Contraceptive pills are the most common method for avoiding pregnancy. Especially young women use contraceptive pill.
Contraceptive pills contain the two hormones oestrogen and progestin. The composition of hormones varies with brands. Some contraceptive pills have a very low content of hormones without it affecting the safety. In all packages there are instructions. Read them thoroughly before you take contraceptive pills.
How does it work?
The hormones in the contraceptive pill affects the body in such a way that ovulation does not take place and without an egg, no pregnancy. As extra safety, contraceptive pills affect the mucous membrane in such a way that if an egg became fertilised, it could not attach and finally contraceptive pills also make the mucous in the uterine cervix so viscous that the sperm cannot enter the uterus. Thus, contraceptive pills works in three different ways whereby safety is very good.
Most packets contain 21 pills. When you begin you take the first pill on the day your menstruation begins and hereafter once a day until the packet is empty. Then you take a week-long break from the pills where you usually have your menstruation and then you start on a new packet. The pills already work from when you take your first.
Some packets contain 28 pills with 21 normal pills and 7 ‘break’-pills. Some women find it easier to remember to begin a packet when they do not take the break from taking the pill.
To remember the contraceptive pill it is smart to take it the same time every day for example in the morning when you brush your teeth.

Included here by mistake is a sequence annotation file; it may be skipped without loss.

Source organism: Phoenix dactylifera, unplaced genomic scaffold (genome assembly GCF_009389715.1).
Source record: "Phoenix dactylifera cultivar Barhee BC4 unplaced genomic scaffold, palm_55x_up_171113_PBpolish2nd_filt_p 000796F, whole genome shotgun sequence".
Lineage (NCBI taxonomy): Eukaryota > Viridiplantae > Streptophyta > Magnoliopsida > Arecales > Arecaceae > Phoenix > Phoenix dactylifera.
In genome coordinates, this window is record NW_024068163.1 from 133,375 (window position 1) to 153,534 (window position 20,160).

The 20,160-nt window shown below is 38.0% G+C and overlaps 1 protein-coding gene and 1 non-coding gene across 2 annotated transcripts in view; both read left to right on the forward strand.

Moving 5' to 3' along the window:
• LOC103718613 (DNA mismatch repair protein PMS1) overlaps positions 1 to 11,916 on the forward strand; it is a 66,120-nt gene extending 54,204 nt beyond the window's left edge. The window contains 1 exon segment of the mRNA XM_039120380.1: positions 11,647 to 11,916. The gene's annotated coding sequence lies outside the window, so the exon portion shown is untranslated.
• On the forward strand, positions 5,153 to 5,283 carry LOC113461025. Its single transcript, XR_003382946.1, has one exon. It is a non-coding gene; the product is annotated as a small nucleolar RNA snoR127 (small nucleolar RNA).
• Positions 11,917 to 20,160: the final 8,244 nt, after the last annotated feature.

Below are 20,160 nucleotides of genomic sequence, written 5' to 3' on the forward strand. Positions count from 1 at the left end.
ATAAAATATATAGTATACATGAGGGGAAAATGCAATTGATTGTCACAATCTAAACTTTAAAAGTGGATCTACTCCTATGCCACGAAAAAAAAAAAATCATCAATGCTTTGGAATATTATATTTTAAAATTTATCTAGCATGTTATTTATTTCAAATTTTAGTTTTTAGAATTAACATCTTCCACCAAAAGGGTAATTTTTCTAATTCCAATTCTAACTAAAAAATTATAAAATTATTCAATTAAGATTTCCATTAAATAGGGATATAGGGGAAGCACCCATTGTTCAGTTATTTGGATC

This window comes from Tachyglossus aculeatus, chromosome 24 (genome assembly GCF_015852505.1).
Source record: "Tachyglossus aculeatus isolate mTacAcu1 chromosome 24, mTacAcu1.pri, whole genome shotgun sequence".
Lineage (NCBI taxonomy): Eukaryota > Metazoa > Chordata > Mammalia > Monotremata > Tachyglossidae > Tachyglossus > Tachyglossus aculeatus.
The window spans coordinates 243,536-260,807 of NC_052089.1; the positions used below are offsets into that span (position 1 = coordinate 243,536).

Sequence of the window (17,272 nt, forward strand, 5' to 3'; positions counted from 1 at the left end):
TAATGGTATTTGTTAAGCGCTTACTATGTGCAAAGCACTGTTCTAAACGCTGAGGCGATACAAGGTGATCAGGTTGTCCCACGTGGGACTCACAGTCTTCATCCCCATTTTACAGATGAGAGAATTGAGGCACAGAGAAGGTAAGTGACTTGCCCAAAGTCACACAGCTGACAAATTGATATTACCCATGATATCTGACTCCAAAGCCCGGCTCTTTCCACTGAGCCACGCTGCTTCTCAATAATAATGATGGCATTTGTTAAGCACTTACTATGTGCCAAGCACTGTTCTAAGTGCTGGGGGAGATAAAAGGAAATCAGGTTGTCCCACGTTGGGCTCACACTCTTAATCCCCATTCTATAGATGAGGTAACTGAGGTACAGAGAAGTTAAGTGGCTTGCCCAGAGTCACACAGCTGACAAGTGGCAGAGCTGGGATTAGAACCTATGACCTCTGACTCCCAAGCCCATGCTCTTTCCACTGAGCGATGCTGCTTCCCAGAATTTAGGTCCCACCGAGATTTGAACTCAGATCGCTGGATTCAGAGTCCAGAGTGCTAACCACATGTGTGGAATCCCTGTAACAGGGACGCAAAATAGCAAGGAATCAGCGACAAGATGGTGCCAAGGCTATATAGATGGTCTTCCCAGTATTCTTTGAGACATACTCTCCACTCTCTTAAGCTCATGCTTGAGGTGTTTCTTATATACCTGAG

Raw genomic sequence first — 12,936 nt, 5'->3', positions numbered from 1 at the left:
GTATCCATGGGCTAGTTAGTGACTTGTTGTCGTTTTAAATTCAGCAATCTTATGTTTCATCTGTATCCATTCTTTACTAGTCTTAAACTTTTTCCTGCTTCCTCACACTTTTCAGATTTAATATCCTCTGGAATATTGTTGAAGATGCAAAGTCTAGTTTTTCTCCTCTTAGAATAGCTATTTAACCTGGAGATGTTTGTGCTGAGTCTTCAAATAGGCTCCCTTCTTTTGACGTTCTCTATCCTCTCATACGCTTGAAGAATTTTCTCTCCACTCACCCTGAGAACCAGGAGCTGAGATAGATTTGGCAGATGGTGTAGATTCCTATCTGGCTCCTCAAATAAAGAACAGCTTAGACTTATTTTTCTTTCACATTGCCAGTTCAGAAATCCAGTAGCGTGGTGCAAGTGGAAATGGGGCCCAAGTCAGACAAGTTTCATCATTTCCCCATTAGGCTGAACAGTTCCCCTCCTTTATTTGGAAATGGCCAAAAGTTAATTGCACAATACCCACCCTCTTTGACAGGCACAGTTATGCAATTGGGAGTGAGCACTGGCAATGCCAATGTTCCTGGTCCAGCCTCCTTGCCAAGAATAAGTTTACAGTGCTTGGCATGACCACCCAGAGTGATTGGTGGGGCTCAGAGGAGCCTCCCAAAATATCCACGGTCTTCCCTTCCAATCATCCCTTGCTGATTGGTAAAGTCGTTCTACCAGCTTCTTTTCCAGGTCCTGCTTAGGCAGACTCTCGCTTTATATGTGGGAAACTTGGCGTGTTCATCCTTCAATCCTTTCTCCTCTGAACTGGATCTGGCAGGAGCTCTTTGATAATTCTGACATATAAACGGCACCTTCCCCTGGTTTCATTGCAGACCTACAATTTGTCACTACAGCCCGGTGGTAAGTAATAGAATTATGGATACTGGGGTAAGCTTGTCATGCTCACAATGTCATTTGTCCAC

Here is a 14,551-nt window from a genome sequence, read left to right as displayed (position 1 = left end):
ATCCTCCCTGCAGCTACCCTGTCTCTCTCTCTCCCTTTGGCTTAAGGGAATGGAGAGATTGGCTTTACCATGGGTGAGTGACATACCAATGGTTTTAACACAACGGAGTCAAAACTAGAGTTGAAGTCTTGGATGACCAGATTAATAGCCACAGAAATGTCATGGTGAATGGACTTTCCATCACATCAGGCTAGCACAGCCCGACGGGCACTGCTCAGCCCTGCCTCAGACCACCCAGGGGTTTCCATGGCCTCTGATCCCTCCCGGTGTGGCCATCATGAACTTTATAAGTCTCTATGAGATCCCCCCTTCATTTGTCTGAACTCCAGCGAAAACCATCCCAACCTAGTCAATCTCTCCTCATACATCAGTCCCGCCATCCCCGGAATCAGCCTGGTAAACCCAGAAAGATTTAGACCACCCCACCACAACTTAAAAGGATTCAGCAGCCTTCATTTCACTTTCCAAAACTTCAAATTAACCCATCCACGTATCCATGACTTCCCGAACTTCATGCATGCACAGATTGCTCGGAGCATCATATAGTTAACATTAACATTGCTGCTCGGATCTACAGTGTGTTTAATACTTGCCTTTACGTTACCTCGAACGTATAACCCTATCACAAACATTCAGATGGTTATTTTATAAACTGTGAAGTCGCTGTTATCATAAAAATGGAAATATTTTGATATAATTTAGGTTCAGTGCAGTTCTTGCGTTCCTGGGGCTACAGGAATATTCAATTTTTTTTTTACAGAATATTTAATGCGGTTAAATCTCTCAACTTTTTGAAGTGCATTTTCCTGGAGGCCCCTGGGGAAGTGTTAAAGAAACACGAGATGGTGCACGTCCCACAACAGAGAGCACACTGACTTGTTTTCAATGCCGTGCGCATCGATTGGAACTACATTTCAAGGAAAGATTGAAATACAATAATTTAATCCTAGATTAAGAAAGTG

If the woman takes a contraceptive pill every day there is almost 100% certainty that she does not become pregnant. If a pill is forgotten you should take it as fast as possible – also if that means taking 2 pills the same day. If it has been more than 36 hours from the last pill you cannot count on being protected from pregnancy up to the next menstruation. Then you need to use another kind of protection.
If the woman vomits less than 3 hours after she has taken her pill, she must take another.
- Women may have an elevated blood pressure from using contraceptive pills, but it is very rare. If the woman has an elevated blood pressure she only needs to stop taking the pills then the blood pressure resumes to normal again.
- A small number experience a light increase in weight. The increase in weight is not caused by fat but water and should disappear again when the woman stops taking the pills.
- Studies have shown that there is a connection between contraceptive pills and blood clots in the brain, heart, lungs and legs. The risk is insignificant with young women but rises with age. A few women experience mood swings when using some types of pills, but not all types.
- Spotting, nausea, tightness across the chest and headache occur. Normally, the nuisances disappear after taking the pills for 2-3 months.
- Contraceptive pills do not protect against sexually transmitted diseases. If the woman has changing partners it is necessary to use a condom together with contraceptive pills.
- The risk of breast cancer is lightly increased. This is without significance for younger women where breast cancer occurs very rarely.
- Almost 100% safe.
- Effective from the first pill.
- Menstrual bleedings become weaker and less painful.
- The risk of cancer in the uterus and ovarian cancer is significantly reduced.